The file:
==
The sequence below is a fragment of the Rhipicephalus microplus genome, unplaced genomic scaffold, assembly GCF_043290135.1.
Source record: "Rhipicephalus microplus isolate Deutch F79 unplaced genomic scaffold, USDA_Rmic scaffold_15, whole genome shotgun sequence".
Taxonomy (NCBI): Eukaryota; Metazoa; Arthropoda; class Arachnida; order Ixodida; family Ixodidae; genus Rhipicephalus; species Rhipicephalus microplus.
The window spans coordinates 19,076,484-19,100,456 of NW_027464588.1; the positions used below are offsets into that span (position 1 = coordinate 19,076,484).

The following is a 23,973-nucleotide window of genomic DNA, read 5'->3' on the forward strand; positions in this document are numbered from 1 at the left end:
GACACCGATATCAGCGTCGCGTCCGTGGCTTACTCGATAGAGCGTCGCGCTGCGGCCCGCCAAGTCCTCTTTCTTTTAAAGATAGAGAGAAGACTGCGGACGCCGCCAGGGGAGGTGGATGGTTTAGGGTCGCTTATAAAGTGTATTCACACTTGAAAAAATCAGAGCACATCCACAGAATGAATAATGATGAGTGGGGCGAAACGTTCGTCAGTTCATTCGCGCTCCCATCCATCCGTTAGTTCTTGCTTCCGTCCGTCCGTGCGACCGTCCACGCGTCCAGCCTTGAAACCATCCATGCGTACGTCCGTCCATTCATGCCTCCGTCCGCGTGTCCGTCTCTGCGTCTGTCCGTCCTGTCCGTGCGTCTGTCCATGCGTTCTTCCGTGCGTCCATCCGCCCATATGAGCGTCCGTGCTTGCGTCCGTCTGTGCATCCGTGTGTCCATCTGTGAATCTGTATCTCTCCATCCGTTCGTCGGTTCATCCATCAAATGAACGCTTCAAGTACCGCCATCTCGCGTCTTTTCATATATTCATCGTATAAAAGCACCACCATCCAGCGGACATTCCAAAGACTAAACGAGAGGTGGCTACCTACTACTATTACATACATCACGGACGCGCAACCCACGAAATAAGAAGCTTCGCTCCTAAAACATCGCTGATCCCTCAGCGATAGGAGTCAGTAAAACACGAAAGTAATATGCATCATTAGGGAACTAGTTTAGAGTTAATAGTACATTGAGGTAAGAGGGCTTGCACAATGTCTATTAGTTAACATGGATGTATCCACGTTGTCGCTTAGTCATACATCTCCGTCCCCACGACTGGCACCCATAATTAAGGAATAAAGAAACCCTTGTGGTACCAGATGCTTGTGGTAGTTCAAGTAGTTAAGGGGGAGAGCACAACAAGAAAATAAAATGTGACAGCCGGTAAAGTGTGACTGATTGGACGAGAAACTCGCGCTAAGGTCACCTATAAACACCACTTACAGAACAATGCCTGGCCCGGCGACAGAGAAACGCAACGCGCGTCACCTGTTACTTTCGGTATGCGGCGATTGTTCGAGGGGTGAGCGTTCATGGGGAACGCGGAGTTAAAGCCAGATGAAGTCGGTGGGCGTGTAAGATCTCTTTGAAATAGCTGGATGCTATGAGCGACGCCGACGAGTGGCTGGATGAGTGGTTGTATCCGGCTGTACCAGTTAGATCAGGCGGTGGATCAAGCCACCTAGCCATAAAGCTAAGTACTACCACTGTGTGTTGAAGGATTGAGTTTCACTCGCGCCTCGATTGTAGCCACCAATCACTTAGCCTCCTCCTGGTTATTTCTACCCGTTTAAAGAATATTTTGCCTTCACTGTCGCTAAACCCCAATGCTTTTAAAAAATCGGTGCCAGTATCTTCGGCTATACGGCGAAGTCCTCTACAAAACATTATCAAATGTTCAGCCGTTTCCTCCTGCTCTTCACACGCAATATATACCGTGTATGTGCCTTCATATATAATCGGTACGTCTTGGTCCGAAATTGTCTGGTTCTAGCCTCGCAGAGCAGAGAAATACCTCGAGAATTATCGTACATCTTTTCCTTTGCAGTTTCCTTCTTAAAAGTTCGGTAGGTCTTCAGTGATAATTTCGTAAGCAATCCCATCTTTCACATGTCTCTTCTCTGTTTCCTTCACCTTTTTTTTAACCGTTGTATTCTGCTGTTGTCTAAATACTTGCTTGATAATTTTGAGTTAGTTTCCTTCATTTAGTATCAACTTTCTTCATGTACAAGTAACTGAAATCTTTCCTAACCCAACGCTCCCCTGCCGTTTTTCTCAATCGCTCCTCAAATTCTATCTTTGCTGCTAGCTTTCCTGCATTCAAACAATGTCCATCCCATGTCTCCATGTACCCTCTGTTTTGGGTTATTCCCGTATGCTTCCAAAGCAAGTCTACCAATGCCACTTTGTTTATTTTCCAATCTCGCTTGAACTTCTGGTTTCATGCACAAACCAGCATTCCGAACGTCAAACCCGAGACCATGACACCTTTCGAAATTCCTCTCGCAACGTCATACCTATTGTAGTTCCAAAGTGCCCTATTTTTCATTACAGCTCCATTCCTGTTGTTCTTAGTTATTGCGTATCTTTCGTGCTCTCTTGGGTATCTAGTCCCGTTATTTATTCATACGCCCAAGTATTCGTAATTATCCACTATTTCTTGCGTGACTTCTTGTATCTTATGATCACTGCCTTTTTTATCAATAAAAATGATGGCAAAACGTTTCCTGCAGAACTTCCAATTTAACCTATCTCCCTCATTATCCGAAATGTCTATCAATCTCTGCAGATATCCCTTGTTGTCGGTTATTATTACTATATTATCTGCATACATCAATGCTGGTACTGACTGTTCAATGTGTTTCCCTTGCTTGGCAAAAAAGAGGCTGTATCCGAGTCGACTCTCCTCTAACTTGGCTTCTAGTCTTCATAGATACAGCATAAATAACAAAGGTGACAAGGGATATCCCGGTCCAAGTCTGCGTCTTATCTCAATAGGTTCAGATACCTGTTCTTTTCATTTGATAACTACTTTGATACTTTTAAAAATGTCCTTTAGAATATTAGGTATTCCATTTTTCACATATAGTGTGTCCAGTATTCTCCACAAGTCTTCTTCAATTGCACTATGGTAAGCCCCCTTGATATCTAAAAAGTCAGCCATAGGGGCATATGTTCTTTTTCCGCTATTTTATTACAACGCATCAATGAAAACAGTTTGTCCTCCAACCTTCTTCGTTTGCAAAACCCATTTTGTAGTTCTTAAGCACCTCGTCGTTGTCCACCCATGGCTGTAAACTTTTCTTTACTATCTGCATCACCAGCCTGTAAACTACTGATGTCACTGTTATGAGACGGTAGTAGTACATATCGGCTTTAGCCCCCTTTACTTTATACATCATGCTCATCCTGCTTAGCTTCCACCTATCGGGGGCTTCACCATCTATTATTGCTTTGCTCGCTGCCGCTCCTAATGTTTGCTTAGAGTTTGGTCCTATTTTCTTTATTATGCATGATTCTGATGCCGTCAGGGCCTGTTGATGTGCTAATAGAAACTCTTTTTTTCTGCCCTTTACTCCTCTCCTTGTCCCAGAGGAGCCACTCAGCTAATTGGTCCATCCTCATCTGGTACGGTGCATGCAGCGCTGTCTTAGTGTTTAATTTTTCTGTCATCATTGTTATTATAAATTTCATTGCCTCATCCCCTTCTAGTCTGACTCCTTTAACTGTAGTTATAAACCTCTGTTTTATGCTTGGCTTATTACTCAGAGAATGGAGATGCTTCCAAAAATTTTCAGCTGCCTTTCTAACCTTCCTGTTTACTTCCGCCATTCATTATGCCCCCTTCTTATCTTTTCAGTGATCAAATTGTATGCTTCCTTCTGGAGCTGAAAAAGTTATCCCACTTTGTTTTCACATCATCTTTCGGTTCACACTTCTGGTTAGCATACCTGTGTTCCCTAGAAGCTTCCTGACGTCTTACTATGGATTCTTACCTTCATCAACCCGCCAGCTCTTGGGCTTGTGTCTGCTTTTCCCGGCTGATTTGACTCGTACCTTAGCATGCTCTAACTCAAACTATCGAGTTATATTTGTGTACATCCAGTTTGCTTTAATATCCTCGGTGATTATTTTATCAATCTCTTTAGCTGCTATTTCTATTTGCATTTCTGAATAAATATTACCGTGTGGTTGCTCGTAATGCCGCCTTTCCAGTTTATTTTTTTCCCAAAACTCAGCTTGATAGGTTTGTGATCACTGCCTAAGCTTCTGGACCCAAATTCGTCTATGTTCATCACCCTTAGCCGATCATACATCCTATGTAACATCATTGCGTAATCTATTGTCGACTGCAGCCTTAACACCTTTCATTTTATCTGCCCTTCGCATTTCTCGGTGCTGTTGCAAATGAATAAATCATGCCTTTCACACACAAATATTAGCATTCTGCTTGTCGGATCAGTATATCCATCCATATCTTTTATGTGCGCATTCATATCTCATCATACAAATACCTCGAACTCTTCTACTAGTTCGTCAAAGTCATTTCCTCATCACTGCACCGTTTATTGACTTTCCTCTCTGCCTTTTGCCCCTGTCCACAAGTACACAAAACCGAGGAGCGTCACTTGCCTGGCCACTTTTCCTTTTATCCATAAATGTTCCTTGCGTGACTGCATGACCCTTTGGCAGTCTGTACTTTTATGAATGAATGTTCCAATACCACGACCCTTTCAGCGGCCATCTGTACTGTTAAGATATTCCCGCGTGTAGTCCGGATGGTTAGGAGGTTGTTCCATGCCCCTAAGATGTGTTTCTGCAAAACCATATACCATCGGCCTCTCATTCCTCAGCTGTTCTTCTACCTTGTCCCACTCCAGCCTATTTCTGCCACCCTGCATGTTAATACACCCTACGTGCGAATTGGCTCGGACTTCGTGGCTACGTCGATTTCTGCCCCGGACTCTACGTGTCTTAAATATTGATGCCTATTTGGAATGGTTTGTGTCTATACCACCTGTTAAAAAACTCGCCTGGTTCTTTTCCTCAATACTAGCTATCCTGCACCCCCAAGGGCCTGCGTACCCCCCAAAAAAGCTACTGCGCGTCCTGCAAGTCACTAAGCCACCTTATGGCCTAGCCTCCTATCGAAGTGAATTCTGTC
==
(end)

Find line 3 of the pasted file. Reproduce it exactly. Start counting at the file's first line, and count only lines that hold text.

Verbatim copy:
Taxonomy (NCBI): Eukaryota; Metazoa; Arthropoda; class Arachnida; order Ixodida; family Ixodidae; genus Rhipicephalus; species Rhipicephalus microplus.